public class OnSignUpEvent:EventArgs { 
   private string myUserName; 
   private string myEmail; 
   private string myPassword; 
   public string UserName { 
      get { 
         return myUserName; 
      } 
      set{ 
         myUserName = value;
      } 
   } 
      
   public string Email { 
      get { 
         return myEmail; 
      } 
      set { 
         myEmail = value; 
      } 
   } 
      
   public string Password { 
      get { 
         return myPassword; 
      } 
      set { 
         myPassword = value; 
      } 
   }  
   public OnSignUpEvent(string username, string 
      email, string password):base() { 
      UserName = username; 
      Email = email; 
      Password = password; 
   } 
     
   class SignUpDialog:DialogFragment { 
      private EditText txtUsername; 
      private EditText txtEmail; 
      private EditText txtPassword; 
      private Button btnSaveSignUp; 
      public event EventHandler<OnSignUpEvent> onSignUpComplete; 
      public override View OnCreateView(LayoutInflater inflater, 
         ViewGroup container, Bundle savedInstanceState) { 
         base.OnCreateView(inflater, container, savedInstanceState);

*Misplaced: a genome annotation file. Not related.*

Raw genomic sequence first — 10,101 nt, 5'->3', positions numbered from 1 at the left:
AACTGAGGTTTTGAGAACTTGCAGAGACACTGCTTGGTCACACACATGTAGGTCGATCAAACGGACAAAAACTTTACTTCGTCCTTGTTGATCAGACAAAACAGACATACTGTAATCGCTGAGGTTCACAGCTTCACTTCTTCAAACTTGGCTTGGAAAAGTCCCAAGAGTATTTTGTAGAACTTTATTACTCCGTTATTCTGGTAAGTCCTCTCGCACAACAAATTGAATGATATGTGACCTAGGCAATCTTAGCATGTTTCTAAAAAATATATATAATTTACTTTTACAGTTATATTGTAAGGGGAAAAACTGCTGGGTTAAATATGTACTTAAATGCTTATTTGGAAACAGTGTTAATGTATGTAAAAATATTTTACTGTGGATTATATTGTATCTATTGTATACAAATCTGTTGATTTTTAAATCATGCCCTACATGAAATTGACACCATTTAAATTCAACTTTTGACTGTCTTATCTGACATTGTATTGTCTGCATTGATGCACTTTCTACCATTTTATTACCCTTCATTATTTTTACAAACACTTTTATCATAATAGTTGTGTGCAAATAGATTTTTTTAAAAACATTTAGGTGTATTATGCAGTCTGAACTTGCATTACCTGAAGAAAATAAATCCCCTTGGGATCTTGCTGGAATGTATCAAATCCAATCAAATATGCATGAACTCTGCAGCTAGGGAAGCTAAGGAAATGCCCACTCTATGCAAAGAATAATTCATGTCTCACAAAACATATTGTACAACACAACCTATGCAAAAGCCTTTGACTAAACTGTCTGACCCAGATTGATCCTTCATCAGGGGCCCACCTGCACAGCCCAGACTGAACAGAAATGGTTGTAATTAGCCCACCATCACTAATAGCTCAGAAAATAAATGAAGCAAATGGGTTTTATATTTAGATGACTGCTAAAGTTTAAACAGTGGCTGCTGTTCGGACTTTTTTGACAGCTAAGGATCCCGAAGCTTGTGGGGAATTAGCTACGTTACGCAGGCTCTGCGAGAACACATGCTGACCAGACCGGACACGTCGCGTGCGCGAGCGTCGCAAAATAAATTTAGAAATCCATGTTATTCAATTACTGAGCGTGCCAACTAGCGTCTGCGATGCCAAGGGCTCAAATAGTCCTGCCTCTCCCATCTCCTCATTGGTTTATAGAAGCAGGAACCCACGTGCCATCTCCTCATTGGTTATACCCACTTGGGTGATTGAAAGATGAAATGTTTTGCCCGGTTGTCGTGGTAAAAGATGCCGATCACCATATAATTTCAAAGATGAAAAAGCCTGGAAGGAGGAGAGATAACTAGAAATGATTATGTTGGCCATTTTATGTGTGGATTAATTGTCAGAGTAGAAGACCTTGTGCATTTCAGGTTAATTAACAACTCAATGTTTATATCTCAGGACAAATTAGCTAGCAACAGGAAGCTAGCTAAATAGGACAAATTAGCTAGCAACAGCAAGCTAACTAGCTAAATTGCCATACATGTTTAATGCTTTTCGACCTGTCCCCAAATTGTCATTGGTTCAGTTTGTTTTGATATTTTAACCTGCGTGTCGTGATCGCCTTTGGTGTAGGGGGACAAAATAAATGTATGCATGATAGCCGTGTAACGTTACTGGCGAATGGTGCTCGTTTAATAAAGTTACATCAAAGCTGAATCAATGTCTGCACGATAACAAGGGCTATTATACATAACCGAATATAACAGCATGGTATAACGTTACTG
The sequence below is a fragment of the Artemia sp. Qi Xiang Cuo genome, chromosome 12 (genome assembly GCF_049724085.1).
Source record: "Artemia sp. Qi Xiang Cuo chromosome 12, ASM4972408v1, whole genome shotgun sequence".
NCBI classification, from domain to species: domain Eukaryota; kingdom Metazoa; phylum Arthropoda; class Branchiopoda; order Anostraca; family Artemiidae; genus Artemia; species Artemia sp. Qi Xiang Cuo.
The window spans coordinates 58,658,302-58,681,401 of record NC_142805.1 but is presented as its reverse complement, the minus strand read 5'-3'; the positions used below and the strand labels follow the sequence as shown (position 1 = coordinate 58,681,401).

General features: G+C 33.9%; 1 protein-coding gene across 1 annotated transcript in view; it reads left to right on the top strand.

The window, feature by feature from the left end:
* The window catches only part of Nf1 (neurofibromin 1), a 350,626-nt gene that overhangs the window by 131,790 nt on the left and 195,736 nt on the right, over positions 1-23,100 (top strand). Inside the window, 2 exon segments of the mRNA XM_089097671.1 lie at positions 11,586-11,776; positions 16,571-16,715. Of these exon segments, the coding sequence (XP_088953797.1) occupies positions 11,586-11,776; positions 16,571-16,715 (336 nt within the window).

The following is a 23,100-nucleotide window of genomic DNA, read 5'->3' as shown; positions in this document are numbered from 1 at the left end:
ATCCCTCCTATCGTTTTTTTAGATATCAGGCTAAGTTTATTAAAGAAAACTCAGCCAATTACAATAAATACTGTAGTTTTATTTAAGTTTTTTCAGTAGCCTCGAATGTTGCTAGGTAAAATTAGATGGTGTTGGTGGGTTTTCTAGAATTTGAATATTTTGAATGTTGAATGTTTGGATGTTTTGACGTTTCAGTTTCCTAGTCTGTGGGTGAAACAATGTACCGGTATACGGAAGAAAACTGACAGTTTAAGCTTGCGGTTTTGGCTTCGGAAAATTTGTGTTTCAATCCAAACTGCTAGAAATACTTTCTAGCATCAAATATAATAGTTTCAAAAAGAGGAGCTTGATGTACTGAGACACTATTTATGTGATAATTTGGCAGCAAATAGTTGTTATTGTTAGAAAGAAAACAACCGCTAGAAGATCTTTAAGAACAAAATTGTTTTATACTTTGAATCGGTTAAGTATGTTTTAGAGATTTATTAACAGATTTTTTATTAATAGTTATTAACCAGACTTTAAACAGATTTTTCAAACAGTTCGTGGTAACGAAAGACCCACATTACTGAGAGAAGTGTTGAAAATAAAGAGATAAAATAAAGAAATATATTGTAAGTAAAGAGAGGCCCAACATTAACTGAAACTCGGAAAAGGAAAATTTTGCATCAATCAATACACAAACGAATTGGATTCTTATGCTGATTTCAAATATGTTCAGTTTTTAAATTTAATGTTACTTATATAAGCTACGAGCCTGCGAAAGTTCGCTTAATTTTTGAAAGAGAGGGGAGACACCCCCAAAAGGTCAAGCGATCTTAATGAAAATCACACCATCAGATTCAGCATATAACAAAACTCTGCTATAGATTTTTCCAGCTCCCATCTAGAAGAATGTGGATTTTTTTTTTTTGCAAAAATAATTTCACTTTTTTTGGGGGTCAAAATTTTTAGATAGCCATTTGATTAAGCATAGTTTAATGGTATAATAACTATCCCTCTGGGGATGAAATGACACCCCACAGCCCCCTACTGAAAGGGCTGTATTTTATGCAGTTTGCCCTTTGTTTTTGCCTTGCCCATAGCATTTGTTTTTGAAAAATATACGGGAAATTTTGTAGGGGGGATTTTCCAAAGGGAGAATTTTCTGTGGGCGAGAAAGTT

var view = inflater.Inflate(Resource.Layout.registerDialog, container, false); 
         txtUsername = view.FindViewById<EditText>(Resource.Id.txtUsername); 
         txtEmail = view.FindViewById<EditText>(Resource.Id.txtEmail); 
         txtPassword = view.FindViewById<EditText>(Resource.Id.txtPassword);
         btnSaveSignUp = view.FindViewById<Button>(Resource.Id.btnSave); 
         btnSaveSignUp.Click += btnSaveSignUp_Click;   
         return view; 
      }  
      void btnSaveSignUp_Click(object sender, EventArgs e) { 
         onSignUpComplete.Invoke(this, new OnSignUpEvent(txtUsername.Text, 
         
            txtEmail.Text, txtPassword.Text)); 
         this.Dismiss(); 
      } 
   }
}   

In the above code, we have used the get and set properties. The get method returns a variable, while the set method assigns a value to the returned variable. Here is an example −

public string Color { 
   get { 
      return color;  
   }